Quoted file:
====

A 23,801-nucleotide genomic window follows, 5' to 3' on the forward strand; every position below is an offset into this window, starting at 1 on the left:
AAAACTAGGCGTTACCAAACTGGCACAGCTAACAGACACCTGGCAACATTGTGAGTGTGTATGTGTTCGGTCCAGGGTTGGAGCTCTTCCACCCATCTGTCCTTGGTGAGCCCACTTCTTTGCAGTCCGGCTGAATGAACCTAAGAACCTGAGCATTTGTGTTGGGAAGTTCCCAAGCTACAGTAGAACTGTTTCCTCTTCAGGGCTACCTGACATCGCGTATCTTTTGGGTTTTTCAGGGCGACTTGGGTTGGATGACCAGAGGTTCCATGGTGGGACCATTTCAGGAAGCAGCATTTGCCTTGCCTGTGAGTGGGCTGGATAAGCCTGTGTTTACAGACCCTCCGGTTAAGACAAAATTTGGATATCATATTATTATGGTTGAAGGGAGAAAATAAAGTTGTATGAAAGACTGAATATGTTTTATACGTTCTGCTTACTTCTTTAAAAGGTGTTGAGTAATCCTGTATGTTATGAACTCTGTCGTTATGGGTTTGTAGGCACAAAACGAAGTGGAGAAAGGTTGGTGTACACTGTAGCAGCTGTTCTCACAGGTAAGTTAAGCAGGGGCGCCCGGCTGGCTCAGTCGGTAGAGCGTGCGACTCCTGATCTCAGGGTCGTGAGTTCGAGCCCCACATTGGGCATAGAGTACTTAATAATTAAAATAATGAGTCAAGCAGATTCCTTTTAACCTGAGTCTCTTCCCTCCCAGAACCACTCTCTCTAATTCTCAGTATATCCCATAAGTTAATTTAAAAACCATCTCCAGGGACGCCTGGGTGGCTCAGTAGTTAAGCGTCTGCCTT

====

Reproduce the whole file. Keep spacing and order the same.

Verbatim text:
A 23,801-nucleotide genomic window follows, 5' to 3' on the forward strand; every position below is an offset into this window, starting at 1 on the left:
AAAACTAGGCGTTACCAAACTGGCACAGCTAACAGACACCTGGCAACATTGTGAGTGTGTATGTGTTCGGTCCAGGGTTGGAGCTCTTCCACCCATCTGTCCTTGGTGAGCCCACTTCTTTGCAGTCCGGCTGAATGAACCTAAGAACCTGAGCATTTGTGTTGGGAAGTTCCCAAGCTACAGTAGAACTGTTTCCTCTTCAGGGCTACCTGACATCGCGTATCTTTTGGGTTTTTCAGGGCGACTTGGGTTGGATGACCAGAGGTTCCATGGTGGGACCATTTCAGGAAGCAGCATTTGCCTTGCCTGTGAGTGGGCTGGATAAGCCTGTGTTTACAGACCCTCCGGTTAAGACAAAATTTGGATATCATATTATTATGGTTGAAGGGAGAAAATAAAGTTGTATGAAAGACTGAATATGTTTTATACGTTCTGCTTACTTCTTTAAAAGGTGTTGAGTAATCCTGTATGTTATGAACTCTGTCGTTATGGGTTTGTAGGCACAAAACGAAGTGGAGAAAGGTTGGTGTACACTGTAGCAGCTGTTCTCACAGGTAAGTTAAGCAGGGGCGCCCGGCTGGCTCAGTCGGTAGAGCGTGCGACTCCTGATCTCAGGGTCGTGAGTTCGAGCCCCACATTGGGCATAGAGTACTTAATAATTAAAATAATGAGTCAAGCAGATTCCTTTTAACCTGAGTCTCTTCCCTCCCAGAACCACTCTCTCTAATTCTCAGTATATCCCATAAGTTAATTTAAAAACCATCTCCAGGGACGCCTGGGTGGCTCAGTAGTTAAGCGTCTGCCTT